Within a few years, opposition to the mining project began to grow. Originally begun at a grassroots level when a few locals refused to sell their land to RMGC, opposition gained momentum as more and more experts and celebrities began to voice their concerns including a number of international archeologists who were dismayed over the potential destruction of the area’s unique Roman mines. It was during this time the Rosia Montana Cultural Foundation was created.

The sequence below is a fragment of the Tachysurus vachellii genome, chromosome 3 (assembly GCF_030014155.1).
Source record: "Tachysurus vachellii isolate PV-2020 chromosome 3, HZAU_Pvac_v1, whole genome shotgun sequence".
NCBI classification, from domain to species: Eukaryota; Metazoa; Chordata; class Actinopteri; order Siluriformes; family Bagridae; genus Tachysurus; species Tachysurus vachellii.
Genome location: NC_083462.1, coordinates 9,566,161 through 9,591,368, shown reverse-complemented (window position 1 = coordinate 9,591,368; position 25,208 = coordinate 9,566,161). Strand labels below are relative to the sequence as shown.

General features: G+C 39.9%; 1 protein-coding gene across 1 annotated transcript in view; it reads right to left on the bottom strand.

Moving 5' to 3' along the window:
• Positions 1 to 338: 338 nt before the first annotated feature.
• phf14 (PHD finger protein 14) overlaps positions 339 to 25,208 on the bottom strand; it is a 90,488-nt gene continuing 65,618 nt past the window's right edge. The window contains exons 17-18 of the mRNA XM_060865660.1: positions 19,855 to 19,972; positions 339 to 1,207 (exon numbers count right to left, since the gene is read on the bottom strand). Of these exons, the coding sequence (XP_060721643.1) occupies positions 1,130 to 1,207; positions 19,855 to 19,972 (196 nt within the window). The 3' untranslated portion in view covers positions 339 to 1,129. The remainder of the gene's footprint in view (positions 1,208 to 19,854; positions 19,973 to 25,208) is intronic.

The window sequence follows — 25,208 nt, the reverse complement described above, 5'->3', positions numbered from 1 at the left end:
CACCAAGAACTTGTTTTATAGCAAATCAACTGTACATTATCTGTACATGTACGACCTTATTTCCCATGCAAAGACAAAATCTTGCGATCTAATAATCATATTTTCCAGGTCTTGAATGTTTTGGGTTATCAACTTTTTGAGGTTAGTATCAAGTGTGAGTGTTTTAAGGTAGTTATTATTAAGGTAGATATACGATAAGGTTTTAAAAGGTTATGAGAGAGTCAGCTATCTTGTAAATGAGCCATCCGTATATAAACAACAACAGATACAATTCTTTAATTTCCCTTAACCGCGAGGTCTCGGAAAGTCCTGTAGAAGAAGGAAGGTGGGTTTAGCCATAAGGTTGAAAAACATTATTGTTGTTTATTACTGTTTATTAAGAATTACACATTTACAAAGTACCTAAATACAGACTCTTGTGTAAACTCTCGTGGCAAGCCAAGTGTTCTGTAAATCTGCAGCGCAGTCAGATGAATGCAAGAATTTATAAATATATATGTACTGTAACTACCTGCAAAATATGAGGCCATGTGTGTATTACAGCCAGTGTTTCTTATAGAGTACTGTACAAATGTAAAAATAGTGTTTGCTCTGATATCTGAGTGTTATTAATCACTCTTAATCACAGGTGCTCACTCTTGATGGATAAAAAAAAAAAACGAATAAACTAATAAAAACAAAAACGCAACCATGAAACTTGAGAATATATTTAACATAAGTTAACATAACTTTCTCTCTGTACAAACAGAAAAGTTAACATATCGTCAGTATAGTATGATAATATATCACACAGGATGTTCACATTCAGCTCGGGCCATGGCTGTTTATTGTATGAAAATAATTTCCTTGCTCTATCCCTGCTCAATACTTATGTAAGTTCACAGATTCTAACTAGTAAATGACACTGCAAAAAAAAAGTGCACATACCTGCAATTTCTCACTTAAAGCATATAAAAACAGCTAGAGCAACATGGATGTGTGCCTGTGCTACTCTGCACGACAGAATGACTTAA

In 2013, when then-Prime Minister Victor Ponta indicated he would make it possible to bypass existing environmental laws holding up the project, significant street protests erupted in major cities against the project. In October 2013, Ștefan Marincea, the President of the Geological Institute, testified that there are many fault lines in the area. Finally, on November 2013, the senate rejected the draft law which would have allowed the mining project to go ahead.
Rosia Montana Today
Though the situation in Rosia Montana is in a healthy place, government backroom deals keeps the issue from being resolved. In 2018, for example, after filing to be included in a list of proposed UNESCO World Heritage Sites, the minister of Romania abruptly requested that Rosia Montana be removed. Inclusion on the list was resumed on January 31, 2020.